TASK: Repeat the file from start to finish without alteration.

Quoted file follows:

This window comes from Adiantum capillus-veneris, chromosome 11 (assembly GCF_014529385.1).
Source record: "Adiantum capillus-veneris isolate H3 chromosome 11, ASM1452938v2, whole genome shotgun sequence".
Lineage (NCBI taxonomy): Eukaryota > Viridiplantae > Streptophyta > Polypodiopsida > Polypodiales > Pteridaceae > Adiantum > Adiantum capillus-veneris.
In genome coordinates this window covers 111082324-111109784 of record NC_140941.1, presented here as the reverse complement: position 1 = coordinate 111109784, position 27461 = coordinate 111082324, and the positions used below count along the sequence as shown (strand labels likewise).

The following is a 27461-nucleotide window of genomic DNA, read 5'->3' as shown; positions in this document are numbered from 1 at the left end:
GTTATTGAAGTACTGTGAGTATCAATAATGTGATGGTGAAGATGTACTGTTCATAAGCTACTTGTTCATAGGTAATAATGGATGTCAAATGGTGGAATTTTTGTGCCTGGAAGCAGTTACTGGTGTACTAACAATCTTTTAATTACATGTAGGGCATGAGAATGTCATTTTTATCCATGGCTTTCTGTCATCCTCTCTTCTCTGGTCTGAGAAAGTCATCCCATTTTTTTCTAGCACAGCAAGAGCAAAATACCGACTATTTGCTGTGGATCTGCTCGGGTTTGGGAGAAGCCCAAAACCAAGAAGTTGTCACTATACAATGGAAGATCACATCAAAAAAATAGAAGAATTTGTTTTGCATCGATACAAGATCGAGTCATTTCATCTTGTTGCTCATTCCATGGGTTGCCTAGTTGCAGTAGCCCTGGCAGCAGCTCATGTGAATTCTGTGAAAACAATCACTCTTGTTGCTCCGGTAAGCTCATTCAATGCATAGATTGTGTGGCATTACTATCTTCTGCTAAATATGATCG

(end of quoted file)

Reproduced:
This window comes from Adiantum capillus-veneris, chromosome 11 (assembly GCF_014529385.1).
Source record: "Adiantum capillus-veneris isolate H3 chromosome 11, ASM1452938v2, whole genome shotgun sequence".
Lineage (NCBI taxonomy): Eukaryota > Viridiplantae > Streptophyta > Polypodiopsida > Polypodiales > Pteridaceae > Adiantum > Adiantum capillus-veneris.
In genome coordinates this window covers 111082324-111109784 of record NC_140941.1, presented here as the reverse complement: position 1 = coordinate 111109784, position 27461 = coordinate 111082324, and the positions used below count along the sequence as shown (strand labels likewise).

The following is a 27461-nucleotide window of genomic DNA, read 5'->3' as shown; positions in this document are numbered from 1 at the left end:
GTTATTGAAGTACTGTGAGTATCAATAATGTGATGGTGAAGATGTACTGTTCATAAGCTACTTGTTCATAGGTAATAATGGATGTCAAATGGTGGAATTTTTGTGCCTGGAAGCAGTTACTGGTGTACTAACAATCTTTTAATTACATGTAGGGCATGAGAATGTCATTTTTATCCATGGCTTTCTGTCATCCTCTCTTCTCTGGTCTGAGAAAGTCATCCCATTTTTTTCTAGCACAGCAAGAGCAAAATACCGACTATTTGCTGTGGATCTGCTCGGGTTTGGGAGAAGCCCAAAACCAAGAAGTTGTCACTATACAATGGAAGATCACATCAAAAAAATAGAAGAATTTGTTTTGCATCGATACAAGATCGAGTCATTTCATCTTGTTGCTCATTCCATGGGTTGCCTAGTTGCAGTAGCCCTGGCAGCAGCTCATGTGAATTCTGTGAAAACAATCACTCTTGTTGCTCCGGTAAGCTCATTCAATGCATAGATTGTGTGGCATTACTATCTTCTGCTAAATATGATCG